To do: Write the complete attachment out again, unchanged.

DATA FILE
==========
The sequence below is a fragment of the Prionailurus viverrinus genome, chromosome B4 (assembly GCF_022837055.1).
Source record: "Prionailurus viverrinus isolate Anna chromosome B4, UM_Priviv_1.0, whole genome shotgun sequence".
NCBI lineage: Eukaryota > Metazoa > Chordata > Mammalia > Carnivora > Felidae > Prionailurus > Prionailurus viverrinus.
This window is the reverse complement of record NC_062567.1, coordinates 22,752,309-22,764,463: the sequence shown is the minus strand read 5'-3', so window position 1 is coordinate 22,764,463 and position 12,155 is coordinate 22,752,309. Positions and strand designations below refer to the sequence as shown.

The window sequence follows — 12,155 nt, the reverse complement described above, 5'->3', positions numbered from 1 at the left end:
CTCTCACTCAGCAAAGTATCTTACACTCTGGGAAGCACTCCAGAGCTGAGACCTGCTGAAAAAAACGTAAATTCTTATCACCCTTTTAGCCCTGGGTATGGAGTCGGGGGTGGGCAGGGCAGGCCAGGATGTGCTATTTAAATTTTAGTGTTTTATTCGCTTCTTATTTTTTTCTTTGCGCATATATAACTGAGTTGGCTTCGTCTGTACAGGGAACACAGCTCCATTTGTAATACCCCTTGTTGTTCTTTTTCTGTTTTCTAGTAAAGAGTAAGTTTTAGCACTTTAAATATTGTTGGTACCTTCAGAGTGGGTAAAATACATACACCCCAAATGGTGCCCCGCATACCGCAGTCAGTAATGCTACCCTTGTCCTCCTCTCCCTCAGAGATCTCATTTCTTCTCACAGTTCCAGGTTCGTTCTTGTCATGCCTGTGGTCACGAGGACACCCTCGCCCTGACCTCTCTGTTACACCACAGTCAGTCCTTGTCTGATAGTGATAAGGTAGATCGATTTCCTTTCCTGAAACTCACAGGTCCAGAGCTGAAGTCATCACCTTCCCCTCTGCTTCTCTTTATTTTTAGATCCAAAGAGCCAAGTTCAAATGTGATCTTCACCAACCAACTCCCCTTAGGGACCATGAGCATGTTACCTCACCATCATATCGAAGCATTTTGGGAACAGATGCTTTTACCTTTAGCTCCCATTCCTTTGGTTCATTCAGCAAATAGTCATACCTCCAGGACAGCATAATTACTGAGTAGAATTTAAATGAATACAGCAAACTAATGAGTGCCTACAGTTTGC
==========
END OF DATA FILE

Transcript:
The sequence below is a fragment of the Prionailurus viverrinus genome, chromosome B4 (assembly GCF_022837055.1).
Source record: "Prionailurus viverrinus isolate Anna chromosome B4, UM_Priviv_1.0, whole genome shotgun sequence".
NCBI lineage: Eukaryota > Metazoa > Chordata > Mammalia > Carnivora > Felidae > Prionailurus > Prionailurus viverrinus.
This window is the reverse complement of record NC_062567.1, coordinates 22,752,309-22,764,463: the sequence shown is the minus strand read 5'-3', so window position 1 is coordinate 22,764,463 and position 12,155 is coordinate 22,752,309. Positions and strand designations below refer to the sequence as shown.

The window sequence follows — 12,155 nt, the reverse complement described above, 5'->3', positions numbered from 1 at the left end:
CTCTCACTCAGCAAAGTATCTTACACTCTGGGAAGCACTCCAGAGCTGAGACCTGCTGAAAAAAACGTAAATTCTTATCACCCTTTTAGCCCTGGGTATGGAGTCGGGGGTGGGCAGGGCAGGCCAGGATGTGCTATTTAAATTTTAGTGTTTTATTCGCTTCTTATTTTTTTCTTTGCGCATATATAACTGAGTTGGCTTCGTCTGTACAGGGAACACAGCTCCATTTGTAATACCCCTTGTTGTTCTTTTTCTGTTTTCTAGTAAAGAGTAAGTTTTAGCACTTTAAATATTGTTGGTACCTTCAGAGTGGGTAAAATACATACACCCCAAATGGTGCCCCGCATACCGCAGTCAGTAATGCTACCCTTGTCCTCCTCTCCCTCAGAGATCTCATTTCTTCTCACAGTTCCAGGTTCGTTCTTGTCATGCCTGTGGTCACGAGGACACCCTCGCCCTGACCTCTCTGTTACACCACAGTCAGTCCTTGTCTGATAGTGATAAGGTAGATCGATTTCCTTTCCTGAAACTCACAGGTCCAGAGCTGAAGTCATCACCTTCCCCTCTGCTTCTCTTTATTTTTAGATCCAAAGAGCCAAGTTCAAATGTGATCTTCACCAACCAACTCCCCTTAGGGACCATGAGCATGTTACCTCACCATCATATCGAAGCATTTTGGGAACAGATGCTTTTACCTTTAGCTCCCATTCCTTTGGTTCATTCAGCAAATAGTCATACCTCCAGGACAGCATAATTACTGAGTAGAATTTAAATGAATACAGCAAACTAATGAGTGCCTACAGTTTGC